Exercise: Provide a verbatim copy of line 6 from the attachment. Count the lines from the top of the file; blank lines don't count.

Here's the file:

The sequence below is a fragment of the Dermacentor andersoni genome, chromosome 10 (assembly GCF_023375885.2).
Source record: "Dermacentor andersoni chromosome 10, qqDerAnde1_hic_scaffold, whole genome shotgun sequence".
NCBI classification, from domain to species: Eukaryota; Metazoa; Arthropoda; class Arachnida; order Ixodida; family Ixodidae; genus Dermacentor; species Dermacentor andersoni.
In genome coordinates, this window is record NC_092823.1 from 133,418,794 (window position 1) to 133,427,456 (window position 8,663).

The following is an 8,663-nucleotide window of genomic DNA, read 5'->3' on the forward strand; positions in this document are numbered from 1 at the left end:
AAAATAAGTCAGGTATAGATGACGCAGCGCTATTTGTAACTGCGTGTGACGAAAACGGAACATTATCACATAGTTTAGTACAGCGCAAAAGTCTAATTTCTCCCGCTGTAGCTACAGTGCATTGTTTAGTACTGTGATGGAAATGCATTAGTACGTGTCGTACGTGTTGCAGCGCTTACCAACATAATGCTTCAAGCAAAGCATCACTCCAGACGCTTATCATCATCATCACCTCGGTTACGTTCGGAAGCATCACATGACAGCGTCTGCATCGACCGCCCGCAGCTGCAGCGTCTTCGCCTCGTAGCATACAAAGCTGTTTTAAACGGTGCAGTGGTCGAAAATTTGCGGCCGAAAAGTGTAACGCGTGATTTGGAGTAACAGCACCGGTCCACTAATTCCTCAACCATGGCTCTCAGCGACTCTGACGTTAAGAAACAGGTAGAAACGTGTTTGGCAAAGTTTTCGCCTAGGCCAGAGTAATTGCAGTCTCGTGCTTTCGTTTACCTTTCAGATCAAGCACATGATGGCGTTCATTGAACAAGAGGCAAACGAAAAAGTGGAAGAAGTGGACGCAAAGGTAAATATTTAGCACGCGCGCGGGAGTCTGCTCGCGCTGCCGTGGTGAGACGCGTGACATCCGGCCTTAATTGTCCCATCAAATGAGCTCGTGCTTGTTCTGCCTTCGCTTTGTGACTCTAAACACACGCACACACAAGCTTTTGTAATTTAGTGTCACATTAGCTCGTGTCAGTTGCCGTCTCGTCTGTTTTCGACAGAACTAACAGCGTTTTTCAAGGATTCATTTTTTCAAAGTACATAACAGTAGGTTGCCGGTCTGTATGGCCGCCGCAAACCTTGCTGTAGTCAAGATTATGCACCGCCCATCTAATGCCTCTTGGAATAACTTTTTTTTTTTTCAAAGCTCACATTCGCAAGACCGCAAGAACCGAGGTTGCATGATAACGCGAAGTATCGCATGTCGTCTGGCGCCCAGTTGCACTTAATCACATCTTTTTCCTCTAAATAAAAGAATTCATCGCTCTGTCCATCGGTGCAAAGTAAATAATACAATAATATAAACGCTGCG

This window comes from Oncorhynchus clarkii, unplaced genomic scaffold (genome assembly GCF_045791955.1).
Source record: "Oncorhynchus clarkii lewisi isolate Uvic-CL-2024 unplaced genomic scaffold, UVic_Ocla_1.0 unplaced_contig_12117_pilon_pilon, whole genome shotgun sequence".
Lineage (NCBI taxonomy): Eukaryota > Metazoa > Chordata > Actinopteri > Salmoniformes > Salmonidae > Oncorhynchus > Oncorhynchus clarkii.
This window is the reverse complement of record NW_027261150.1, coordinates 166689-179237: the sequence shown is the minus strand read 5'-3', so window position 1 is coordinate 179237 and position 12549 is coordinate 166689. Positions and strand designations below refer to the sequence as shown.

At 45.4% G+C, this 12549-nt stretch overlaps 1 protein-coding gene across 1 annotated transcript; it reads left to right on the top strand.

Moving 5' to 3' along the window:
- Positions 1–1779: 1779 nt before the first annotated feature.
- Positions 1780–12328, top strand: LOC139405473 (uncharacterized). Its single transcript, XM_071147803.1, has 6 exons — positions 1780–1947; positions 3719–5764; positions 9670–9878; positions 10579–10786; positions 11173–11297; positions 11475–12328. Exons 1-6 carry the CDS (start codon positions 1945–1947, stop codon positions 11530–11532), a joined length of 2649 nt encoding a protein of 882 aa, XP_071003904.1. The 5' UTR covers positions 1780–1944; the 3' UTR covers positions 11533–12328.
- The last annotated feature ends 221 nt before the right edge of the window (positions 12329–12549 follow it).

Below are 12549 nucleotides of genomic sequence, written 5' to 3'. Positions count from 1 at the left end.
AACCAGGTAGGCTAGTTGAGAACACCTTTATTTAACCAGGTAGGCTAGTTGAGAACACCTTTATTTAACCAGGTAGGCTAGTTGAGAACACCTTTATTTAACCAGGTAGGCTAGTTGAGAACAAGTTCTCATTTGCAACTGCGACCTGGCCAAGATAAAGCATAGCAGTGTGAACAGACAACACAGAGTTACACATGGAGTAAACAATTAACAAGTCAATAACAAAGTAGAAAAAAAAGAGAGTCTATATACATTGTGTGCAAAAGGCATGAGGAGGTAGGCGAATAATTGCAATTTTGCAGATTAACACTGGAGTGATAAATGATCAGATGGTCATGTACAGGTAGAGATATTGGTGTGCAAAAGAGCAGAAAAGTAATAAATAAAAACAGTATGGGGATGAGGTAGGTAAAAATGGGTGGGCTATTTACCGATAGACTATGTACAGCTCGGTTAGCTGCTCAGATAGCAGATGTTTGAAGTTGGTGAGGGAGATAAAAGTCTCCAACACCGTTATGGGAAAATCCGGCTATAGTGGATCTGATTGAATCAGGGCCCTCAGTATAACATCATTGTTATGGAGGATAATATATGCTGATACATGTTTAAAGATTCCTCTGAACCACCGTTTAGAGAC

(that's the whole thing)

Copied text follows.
AAAATAAGTCAGGTATAGATGACGCAGCGCTATTTGTAACTGCGTGTGACGAAAACGGAACATTATCACATAGTTTAGTACAGCGCAAAAGTCTAATTTCTCCCGCTGTAGCTACAGTGCATTGTTTAGTACTGTGATGGAAATGCATTAGTACGTGTCGTACGTGTTGCAGCGCTTACCAACATAATGCTTCAAGCAAAGCATCACTCCAGACGCTTATCATCATCATCACCTCGGTTACGTTCGGAAGCATCACATGACAGCGTCTGCATCGACCGCCCGCAGCTGCAGCGTCTTCGCCTCGTAGCATACAAAGCTGTTTTAAACGGTGCAGTGGTCGAAAATTTGCGGCCGAAAAGTGTAACGCGTGATTTGGAGTAACAGCACCGGTCCACTAATTCCTCAACCATGGCTCTCAGCGACTCTGACGTTAAGAAACAGGTAGAAACGTGTTTGGCAAAGTTTTCGCCTAGGCCAGAGTAATTGCAGTCTCGTGCTTTCGTTTACCTTTCAGATCAAGCACATGATGGCGTTCATTGAACAAGAGGCAAACGAAAAAGTGGAAGAAGTGGACGCAAAGGTAAATATTTAGCACGCGCGCGGGAGTCTGCTCGCGCTGCCGTGGTGAGACGCGTGACATCCGGCCTTAATTGTCCCATCAAATGAGCTCGTGCTTGTTCTGCCTTCGCTTTGTGACTCTAAACACACGCACACACAAGCTTTTGTAATTTAGTGTCACATTAGCTCGTGTCAGTTGCCGTCTCGTCTGTTTTCGACAGAACTAACAGCGTTTTTCAAGGATTCATTTTTTCAAAGTACATAACAGTAGGTTGCCGGTCTGTATGGCCGCCGCAAACCTTGCTGTAGTCAAGATTATGCACCGCCCATCTAATGCCTCTTGGAATAACTTTTTTTTTTTTCAAAGCTCACATTCGCAAGACCGCAAGAACCGAGGTTGCATGATAACGCGAAGTATCGCATGTCGTCTGGCGCCCAGTTGCACTTAATCACATCTTTTTCCTCTAAATAAAAGAATTCATCGCTCTGTCCATCGGTGCAAAGTAAATAATACAATAATATAAACGCTGCG